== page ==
IO::Socket client

Discussion in 'Perl Misc' started by George Mpouras, Apr 28, 2014.

  1. If 'an open socket' wasn't supposed to be maintained, the whole question
    would be moot as 'closing the socket' would/ could mark the end of 'the
    current message'.
    I think you misunderstood that and that George was providing simplified
    examples of his actual messages, eg, that 'hey client, I am going to
    send you a file so big' is supposed to refer to something like sending a
    header with a command code of 'file falling from the sky' and a size,
    followed by the file data and that '++ok server' is the client telling
    the server that it has processed/ downloaded the file and is ready for
    the next protocol exchange (unusually organized here because the
    server seems to be active instead of acting on client requests but even
    this might be an impression accidentally caused by the textual form).
     
    Rainer Weikusat, May 2, 2014
    #21
    1. Advertisements

  2. George Mpouras

    $Bill Guest

    I never said it did - George implied that with his scenario.
    Not sure what you are referring to 'the above' - it can be one using my scenario
    or more using others.
    Yes I have - you just want to keep arguing about it.
    If the control is in the header of the msg, there is no need to maintain
    state because the operation is completed at the time of the msg. Using
    a different protocol (implied by George's scenario):

    -- now lets exchange some small control messages
    ++ ok server
    -- now get a big serialized data structure
    ++ not everything is defined
    -- ops client I did not like your answer, wait for three messages for me

    You have to remember info between msgs because the transaction is not yet
    complete. And that's the last time I'm saying it. If you think George's scenario
    doesn't imply that, then we disagree on what George said/implied and that's OK too.

    I;m not going over it again.
     
    $Bill, May 2, 2014
    #22
    1. Advertisements

  3. [...]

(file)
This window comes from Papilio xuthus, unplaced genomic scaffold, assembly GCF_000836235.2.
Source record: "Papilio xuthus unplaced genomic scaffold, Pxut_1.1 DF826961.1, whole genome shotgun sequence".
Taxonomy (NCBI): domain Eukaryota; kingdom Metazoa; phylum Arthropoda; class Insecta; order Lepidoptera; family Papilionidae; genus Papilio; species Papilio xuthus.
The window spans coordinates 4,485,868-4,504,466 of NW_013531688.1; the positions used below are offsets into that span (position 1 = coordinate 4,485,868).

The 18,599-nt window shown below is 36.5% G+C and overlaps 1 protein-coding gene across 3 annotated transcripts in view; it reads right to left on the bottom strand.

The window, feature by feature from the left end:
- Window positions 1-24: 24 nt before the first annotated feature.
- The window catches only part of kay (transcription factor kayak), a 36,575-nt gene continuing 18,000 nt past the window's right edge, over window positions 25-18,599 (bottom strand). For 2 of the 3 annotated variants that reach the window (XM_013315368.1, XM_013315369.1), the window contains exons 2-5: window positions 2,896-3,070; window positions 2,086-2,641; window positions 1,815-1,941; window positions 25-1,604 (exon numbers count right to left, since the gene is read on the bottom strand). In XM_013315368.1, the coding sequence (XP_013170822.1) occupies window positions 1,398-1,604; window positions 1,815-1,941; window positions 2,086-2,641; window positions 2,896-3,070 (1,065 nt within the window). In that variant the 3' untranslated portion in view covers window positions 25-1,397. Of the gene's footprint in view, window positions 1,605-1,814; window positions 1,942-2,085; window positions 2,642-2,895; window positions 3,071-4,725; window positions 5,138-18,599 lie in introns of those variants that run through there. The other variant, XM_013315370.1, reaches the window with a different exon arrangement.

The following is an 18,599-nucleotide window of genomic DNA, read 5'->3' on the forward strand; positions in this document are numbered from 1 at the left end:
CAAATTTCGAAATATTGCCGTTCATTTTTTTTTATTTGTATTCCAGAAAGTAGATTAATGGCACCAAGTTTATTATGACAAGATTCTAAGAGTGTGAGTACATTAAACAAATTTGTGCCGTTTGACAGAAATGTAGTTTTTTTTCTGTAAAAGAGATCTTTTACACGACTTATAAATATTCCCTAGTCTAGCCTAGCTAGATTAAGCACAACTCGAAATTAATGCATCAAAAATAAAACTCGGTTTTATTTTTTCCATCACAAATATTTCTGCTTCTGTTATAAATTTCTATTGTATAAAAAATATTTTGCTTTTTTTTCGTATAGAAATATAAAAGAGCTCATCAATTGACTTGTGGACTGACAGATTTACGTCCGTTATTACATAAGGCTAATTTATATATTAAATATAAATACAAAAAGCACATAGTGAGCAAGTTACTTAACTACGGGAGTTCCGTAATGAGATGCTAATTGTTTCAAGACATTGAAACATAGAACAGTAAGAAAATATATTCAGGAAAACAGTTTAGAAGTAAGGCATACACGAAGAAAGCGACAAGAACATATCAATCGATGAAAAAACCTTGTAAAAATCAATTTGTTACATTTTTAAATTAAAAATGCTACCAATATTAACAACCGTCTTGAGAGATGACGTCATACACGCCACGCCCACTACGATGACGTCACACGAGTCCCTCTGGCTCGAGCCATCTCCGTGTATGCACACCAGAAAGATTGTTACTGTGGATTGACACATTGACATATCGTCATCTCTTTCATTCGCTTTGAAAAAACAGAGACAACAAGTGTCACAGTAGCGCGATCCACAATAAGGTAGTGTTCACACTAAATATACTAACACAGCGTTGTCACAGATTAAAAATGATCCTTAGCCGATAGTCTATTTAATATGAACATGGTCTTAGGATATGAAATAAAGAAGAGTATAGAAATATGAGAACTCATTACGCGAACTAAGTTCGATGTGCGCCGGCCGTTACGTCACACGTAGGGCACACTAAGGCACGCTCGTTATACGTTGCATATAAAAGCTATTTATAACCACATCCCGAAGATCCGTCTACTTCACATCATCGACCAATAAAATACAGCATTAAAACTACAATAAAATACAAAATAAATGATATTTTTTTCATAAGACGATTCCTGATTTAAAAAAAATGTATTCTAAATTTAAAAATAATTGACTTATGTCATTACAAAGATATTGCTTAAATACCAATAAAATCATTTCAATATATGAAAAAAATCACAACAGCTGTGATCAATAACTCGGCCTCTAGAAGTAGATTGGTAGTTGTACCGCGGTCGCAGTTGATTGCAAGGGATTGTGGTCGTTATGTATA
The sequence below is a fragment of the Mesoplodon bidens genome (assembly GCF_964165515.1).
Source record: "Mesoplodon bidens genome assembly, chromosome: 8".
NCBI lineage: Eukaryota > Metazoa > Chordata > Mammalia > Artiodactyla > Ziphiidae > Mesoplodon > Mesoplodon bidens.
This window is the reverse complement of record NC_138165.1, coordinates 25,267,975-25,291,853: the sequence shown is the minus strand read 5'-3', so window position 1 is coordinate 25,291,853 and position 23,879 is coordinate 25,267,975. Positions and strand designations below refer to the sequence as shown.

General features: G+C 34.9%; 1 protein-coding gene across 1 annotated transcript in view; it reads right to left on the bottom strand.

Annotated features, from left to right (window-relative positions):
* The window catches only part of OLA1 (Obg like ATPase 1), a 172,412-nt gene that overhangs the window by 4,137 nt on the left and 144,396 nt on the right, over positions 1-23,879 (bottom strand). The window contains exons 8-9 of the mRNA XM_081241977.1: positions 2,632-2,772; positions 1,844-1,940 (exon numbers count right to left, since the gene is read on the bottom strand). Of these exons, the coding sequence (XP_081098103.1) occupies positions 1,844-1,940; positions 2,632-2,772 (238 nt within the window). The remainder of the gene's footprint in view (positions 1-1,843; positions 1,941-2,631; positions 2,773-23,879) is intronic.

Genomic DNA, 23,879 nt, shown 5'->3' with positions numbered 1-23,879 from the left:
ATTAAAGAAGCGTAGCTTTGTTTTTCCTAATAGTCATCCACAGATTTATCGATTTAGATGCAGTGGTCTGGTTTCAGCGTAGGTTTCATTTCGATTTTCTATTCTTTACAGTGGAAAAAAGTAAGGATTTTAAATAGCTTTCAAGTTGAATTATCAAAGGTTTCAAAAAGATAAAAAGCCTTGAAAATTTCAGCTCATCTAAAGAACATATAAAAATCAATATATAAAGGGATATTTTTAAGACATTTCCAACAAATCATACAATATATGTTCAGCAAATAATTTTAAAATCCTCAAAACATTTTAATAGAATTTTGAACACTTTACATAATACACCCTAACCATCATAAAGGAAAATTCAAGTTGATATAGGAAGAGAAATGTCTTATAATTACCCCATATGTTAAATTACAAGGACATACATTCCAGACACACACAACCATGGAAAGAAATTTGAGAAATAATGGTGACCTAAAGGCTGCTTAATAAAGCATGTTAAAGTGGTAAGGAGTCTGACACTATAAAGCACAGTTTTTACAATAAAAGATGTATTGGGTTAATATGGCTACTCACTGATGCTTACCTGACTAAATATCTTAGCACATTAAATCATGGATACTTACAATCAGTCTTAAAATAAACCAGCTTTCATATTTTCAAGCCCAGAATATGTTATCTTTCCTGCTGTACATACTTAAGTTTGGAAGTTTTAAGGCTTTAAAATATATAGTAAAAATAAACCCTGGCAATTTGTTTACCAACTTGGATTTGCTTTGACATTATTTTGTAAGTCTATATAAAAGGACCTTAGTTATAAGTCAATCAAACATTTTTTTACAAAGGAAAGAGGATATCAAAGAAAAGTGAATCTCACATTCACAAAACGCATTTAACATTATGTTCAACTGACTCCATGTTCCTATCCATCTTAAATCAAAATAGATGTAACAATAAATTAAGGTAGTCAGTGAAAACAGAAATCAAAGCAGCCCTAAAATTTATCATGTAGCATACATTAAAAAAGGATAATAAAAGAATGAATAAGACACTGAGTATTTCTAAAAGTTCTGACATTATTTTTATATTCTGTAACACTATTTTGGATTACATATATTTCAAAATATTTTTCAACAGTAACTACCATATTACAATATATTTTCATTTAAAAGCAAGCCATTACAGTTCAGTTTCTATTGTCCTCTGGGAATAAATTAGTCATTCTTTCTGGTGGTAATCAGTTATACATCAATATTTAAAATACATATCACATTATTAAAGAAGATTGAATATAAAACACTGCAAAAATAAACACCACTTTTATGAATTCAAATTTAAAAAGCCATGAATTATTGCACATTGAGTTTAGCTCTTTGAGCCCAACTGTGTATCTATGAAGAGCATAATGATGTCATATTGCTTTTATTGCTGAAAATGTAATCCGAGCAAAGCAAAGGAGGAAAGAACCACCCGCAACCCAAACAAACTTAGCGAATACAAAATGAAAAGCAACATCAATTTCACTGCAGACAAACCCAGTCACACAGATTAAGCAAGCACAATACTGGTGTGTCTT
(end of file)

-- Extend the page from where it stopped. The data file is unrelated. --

This can only ever be true (for IPv4) if each 'msg', including all
    protocol-specific framing, has a size of at most 64K and in practice,
    for TCP, the limit is 1460 bytes or less. As soon as the SDUs become
    larger than that, state has to be maintained for processing them as
    this will require multiple receive operations.
     
    Rainer Weikusat, May 2, 2014
    #23
  4. No, I don't think he did. He wrote:

    | -- hey client, I am going to send you a file so big
    | ++ ok server

    (and some similar exchanges). AFAICS he didn't imply anywhere that "I am
    going to send you a file so big" and the file itself were two separate
    messages. But you apparently assumed that he did, so I pointed out that
    you were making unfounded assumptions.

    HTTP response I posted. Here it is again:

    200 OK
    Content-Type: text/html
    Size: 1234

    Now I'm not sure what you mean by "it". Assuming you mean the HTTP
    response: Right. It could be one or several. Now why does processing the
    absolutely identical sequence of bytes more state information when you
    view it as several messages instead of only one? It is exactly the same
    and of course it can be processed in exactly the same way.

    You still need to maintain state while processing the message. And - I
    repeat myself - you need exactly the same state. You need to be able to
    recognize the end of the HTTP header and the end of the HTTP body (for
    which you need information from the HTTP header (the size) and a counter
    for how many bytes of the body you have already read. This doesn't
    change whether you view that as one message consisting of two parts or